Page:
Subject: I have found a CD that I think you would enjoy
Jongen: Piano Music
Listen to Samples
Extremely musical piano playing and lovely little known work
David DeLucia | East Haddam, Ct. United States | 05/29/2007
(5 out of 5 stars)
"The only previous exposure I've had to Jongen was through a rather
bombastic Symphonie-Concertante for organ and orchestra and some
pleasant, if rather insipid music for flute and piano. His piano
music however, is altogether of a higher quality and well worth a
This CD is not "new" , just new to me and was recorded in the early 90's. 72 minutes of music is
offered and one wishes it would never end. I also had never heard of
Gary Stegall, but he emerges as one of the most colorful, sensitive
pianists I've ever experienced, like Gieseking with more solid finger
The opening piece, Clair de Lune, is not at all like Debussy's work
of the same name. The first 4 minutes sound a bit like Ravel's Le
Gibet with a luscious melody in the treble. After that point a
sensuous climax takes one's breath away in its pure beauty. Even my
father, who suffers from Alzheimers', liked this piece and he
responds to very little these days.
Stegall follows Clair de Lune with Soleil A Midi, an ebullient, happy
work which sounds like a killer to play. It is somewhat like
Debussy's Danse on steroids, and has few moments of repose. Stegall
plays the spots off of this virtuosic work, and his performance is
unlikely to be bettered anytime soon.
Next is Sarabande Triste. Here, we are in the same sound world of
the Ravel Pavane, but with even more poignancy. The first time I
heard this, I had to pull my car over to the side of the road so I
could more fully concentrate on it. The opening is simple and suave,
yet with such great feeling you just can't stop listening to it. The
next six minutes are miraculous, I will leave you to experience the
piece yourself -prepare to be shattered!
Angoisse is a passionate, disturbing piece, like angry waters
preceeding a flood. Impressionistic music at its best, and somewhat
like Griffes The Fountain of the Acqua Paola, but even more over the
top if that's possible. This piece would make a fabulous encore, and
I'm surprised it is rarely if ever programmed.
I really responded to the following Giovenzza. It has a mysterious
other worldly quality a bit like Debussy's Engulfed Cathedral. Yet,
the harmonies and progressions are Jongen's own, somewhat like parts
of Ravel Pavane but different. Throughout this Cd there are echoes of
Faure, Debussy, Ravel, and Poulenc, and yet Jongen manages to remain
slightly off the beaten path!
Papillions Noirs probably owes the most to Debussy, being a bit like
Gardens in The Rain. It is a bit too notey for my taste and emerges
as the weakest piece on the CD.
The following Nostalgique is like a perfumed whorehouse, with its
whiffs of decadent harmony and melody. I see the influence of De
Severac here, or perhaps Ravel's Le Gibet again with "prettier"
harmonies. The ending is truly lovely.
Appassionata is the shortest work on the CD, and is more lively than
passionate. The work is mini toccata of sorts, and Stegall certainly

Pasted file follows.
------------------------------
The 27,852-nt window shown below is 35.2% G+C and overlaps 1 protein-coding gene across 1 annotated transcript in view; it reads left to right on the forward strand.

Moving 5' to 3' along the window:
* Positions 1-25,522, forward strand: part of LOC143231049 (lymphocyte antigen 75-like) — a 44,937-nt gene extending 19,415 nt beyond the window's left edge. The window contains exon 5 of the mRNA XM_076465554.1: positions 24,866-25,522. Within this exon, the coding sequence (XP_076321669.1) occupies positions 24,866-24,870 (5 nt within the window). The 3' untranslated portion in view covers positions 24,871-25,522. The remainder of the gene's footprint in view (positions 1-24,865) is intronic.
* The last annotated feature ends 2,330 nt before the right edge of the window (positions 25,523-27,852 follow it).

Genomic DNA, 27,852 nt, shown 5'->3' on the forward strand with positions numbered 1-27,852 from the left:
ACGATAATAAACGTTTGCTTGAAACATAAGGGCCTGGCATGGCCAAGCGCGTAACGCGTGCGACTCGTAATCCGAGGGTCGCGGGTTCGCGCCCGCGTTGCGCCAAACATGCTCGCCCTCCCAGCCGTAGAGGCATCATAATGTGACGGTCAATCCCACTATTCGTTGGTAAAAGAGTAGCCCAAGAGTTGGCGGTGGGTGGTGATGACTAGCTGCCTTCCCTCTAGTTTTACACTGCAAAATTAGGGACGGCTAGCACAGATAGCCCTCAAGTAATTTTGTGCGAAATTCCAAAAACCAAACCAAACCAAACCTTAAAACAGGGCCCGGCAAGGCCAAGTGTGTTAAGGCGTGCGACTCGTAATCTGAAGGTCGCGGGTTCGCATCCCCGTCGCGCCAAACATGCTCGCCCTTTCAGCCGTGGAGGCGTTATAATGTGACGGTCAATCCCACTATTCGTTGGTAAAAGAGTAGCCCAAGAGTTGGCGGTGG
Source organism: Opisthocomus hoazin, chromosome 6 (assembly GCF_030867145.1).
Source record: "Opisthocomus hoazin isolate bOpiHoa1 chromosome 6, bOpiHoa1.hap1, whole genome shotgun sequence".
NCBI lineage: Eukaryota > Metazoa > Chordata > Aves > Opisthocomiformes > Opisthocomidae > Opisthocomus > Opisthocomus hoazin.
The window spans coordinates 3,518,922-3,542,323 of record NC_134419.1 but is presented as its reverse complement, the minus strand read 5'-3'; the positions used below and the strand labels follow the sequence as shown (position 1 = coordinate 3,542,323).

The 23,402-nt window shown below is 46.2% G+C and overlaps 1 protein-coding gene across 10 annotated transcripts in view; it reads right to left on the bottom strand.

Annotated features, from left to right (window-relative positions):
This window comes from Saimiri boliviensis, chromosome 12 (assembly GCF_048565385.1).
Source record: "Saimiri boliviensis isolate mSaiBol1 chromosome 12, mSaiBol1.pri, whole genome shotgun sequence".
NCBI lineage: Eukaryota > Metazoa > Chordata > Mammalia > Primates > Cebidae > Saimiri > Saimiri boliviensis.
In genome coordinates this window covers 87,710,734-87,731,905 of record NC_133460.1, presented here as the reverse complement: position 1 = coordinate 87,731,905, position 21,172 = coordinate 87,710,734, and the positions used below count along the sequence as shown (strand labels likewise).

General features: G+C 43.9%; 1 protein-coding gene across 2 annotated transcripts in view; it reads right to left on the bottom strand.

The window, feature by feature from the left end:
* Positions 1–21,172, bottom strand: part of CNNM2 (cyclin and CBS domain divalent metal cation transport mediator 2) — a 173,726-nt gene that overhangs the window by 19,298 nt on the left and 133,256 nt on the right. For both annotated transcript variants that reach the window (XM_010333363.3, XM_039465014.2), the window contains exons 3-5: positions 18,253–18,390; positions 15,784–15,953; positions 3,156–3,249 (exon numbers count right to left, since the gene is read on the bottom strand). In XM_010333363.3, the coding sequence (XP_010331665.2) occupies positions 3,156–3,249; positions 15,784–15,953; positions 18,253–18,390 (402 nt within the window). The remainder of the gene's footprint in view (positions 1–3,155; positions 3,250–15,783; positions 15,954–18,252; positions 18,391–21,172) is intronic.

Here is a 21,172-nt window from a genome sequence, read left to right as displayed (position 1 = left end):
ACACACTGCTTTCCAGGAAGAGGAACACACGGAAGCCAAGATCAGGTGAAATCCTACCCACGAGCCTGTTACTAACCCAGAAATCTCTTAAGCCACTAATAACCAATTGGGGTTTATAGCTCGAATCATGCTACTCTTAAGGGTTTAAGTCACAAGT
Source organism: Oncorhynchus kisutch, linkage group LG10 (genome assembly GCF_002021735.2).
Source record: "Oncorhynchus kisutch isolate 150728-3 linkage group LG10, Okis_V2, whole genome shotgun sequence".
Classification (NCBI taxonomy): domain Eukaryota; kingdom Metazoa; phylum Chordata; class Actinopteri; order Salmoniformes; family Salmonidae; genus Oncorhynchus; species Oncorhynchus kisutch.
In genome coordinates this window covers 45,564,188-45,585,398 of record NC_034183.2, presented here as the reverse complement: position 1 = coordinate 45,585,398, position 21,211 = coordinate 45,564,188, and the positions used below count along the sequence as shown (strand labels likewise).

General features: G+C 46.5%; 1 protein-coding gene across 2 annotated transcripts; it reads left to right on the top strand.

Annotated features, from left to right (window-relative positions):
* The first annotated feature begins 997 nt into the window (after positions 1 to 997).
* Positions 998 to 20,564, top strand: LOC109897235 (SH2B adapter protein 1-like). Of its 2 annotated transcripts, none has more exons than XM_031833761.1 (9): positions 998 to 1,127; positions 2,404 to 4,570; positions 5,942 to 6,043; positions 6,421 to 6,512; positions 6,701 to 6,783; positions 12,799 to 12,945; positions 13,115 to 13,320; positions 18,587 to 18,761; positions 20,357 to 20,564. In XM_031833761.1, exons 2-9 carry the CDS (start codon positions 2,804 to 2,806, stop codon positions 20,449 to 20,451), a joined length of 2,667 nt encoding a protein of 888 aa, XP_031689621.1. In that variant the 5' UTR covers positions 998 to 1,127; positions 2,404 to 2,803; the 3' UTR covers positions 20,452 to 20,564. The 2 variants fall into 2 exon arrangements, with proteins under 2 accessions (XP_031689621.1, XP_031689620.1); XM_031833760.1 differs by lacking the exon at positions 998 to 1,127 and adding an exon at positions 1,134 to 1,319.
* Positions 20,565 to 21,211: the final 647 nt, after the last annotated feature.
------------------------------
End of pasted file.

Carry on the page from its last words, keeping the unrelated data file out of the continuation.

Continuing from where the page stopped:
gets all the drama out of it!
Poir Danser is a pleasant Satie like piece that sounds like the
technically easiest piece to play on this CD. Again, this would make
a nice opening to an all French recital if pianists could be
encouraged to program it!
Air de Fetes is a real tour de fource and Stegall does not
disappoint. This work has a distinct Spanish influence and sounds
like a combination of Albeniz, Debussy, and De Falla, if you can
imagine that! The second theme is absolutely beautiful, and Jongen's
treatment of it gives me goosebumps.
The major work on this Cd is Suite in the form of a Sonata, Opus 60.
featuring 4 movements, the entire affair is nearly 30 minutes. But
what a half hour! The opening Sonatine is 8 minutes of fascinating
pianism, somewhat like the first movement of Ravel's work of the same
name but with more variety, from the lowest of lows to the highest of
highs. The second theme reminds me of Chopin's 3rd Scherzo of all
things, with the delicately falling trickling treble. With the
second movement, La Neige Sur La, we are in the sound world of
Debussy's Footprints in the Snow. Yet Jongen's treatment of the
snowy musical landscape is more extended, with some fascinating side
trips along the way. The third movement, Menuet Danse is probably
the weakest, hardly rising above merely pleasant. However, the last
section, Rondeau is extraordinary, and sounds amazingly difficult to
play. Here, the main theme is bouncy and irresistable...and what
Jongen does to it tickles the senses as well as the ivories. This
entire Suite could almost be the second half of a recital, and is
well worth the exploration of an advanced very musical pianist.
Gary Stegall is born to play this kind of music, and I can't think of
anything to offer that could make his playing any better. In terms
of tone production, balancing melody/accompaniment, voicing chords,
he pretty much is beyond criticism and picky old me rarely says that!!
I will try to put some of the shorter pieces in the files with the
caveat that the longer pieces are even better.
A MUST for anyone that responds to French piano music, I play this in
my car constantly.
Dave De Lucia
A little gem.
Jacques H. | Lausanne, Switzerland | 04/20/2008
(5 out of 5 stars)
"I recently ordered this CD, trusting both the laudatory comments already made about it and a brief extract (from the recorded pieces) I had found on the Internet. And the least I can say is that I don't regret my purchase. This CD is a little gem, not to be missed."